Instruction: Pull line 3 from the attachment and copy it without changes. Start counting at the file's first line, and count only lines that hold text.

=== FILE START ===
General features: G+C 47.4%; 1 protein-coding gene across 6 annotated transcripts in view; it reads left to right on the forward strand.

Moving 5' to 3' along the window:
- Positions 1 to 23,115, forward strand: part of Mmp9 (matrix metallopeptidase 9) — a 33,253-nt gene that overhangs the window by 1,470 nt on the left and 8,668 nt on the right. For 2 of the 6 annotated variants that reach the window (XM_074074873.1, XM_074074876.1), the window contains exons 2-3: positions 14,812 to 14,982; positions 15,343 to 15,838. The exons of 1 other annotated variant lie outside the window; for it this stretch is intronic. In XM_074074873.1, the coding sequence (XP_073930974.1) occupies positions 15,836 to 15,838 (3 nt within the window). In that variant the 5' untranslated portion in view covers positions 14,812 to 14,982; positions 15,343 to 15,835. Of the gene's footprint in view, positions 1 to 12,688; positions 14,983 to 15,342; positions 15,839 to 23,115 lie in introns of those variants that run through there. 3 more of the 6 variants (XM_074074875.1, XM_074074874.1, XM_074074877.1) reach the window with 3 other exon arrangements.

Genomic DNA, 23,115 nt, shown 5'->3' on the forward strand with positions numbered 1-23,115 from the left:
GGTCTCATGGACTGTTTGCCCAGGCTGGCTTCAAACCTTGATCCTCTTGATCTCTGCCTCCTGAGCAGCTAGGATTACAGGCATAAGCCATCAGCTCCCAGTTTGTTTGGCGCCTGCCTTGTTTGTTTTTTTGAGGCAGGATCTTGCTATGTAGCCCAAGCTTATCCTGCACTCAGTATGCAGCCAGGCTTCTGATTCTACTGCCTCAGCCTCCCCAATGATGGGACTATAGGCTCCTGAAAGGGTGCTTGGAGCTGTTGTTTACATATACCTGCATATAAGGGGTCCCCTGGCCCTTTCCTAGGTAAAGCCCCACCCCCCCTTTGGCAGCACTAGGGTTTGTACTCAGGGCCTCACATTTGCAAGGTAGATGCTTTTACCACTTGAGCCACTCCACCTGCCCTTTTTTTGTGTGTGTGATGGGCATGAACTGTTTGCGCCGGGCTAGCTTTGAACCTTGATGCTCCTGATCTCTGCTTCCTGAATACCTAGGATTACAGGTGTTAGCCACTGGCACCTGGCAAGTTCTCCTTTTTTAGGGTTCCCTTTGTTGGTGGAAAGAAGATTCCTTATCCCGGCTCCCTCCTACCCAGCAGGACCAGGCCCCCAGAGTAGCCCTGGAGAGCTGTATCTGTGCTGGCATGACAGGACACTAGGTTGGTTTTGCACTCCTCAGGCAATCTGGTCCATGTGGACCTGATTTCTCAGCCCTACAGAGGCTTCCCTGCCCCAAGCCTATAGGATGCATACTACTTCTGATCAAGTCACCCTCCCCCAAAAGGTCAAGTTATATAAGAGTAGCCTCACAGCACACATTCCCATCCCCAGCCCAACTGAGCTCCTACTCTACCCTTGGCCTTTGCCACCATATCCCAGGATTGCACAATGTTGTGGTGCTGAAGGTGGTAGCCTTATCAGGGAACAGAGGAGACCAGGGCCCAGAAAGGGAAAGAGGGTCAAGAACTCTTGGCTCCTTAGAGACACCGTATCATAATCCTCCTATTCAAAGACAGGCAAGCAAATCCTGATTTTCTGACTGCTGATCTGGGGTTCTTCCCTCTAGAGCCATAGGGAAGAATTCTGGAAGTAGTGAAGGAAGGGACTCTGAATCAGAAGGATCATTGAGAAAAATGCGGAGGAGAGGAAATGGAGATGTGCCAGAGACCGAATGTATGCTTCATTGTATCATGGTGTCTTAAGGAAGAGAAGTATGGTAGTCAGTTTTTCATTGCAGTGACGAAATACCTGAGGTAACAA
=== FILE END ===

- Positions 1 to 23,115, forward strand: part of Mmp9 (matrix metallopeptidase 9) — a 33,253-nt gene that overhangs the window by 1,470 nt on the left and 8,668 nt on the right. For 2 of the 6 annotated variants that reach the window (XM_074074873.1, XM_074074876.1), the window contains exons 2-3: positions 14,812 to 14,982; positions 15,343 to 15,838. The exons of 1 other annotated variant lie outside the window; for it this stretch is intronic. In XM_074074873.1, the coding sequence (XP_073930974.1) occupies positions 15,836 to 15,838 (3 nt within the window). In that variant the 5' untranslated portion in view covers positions 14,812 to 14,982; positions 15,343 to 15,835. Of the gene's footprint in view, positions 1 to 12,688; positions 14,983 to 15,342; positions 15,839 to 23,115 lie in introns of those variants that run through there. 3 more of the 6 variants (XM_074074875.1, XM_074074874.1, XM_074074877.1) reach the window with 3 other exon arrangements.